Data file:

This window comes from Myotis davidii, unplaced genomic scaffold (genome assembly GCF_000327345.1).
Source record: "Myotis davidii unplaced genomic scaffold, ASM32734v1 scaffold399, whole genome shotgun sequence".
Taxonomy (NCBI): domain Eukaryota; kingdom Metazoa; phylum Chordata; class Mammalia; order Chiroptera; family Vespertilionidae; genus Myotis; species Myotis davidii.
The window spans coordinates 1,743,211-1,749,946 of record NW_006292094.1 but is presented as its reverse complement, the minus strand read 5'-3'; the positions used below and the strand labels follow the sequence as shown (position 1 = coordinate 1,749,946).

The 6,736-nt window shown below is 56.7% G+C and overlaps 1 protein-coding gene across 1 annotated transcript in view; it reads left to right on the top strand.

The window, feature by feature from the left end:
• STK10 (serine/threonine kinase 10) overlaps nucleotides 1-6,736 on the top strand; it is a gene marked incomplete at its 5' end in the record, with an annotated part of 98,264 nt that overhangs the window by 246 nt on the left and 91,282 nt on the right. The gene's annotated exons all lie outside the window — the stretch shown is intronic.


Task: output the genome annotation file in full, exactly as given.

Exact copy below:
This window comes from Myotis davidii, unplaced genomic scaffold (genome assembly GCF_000327345.1).
Source record: "Myotis davidii unplaced genomic scaffold, ASM32734v1 scaffold399, whole genome shotgun sequence".
Taxonomy (NCBI): domain Eukaryota; kingdom Metazoa; phylum Chordata; class Mammalia; order Chiroptera; family Vespertilionidae; genus Myotis; species Myotis davidii.
The window spans coordinates 1,743,211-1,749,946 of record NW_006292094.1 but is presented as its reverse complement, the minus strand read 5'-3'; the positions used below and the strand labels follow the sequence as shown (position 1 = coordinate 1,749,946).

The 6,736-nt window shown below is 56.7% G+C and overlaps 1 protein-coding gene across 1 annotated transcript in view; it reads left to right on the top strand.

The window, feature by feature from the left end:
• STK10 (serine/threonine kinase 10) overlaps nucleotides 1-6,736 on the top strand; it is a gene marked incomplete at its 5' end in the record, with an annotated part of 98,264 nt that overhangs the window by 246 nt on the left and 91,282 nt on the right. The gene's annotated exons all lie outside the window — the stretch shown is intronic.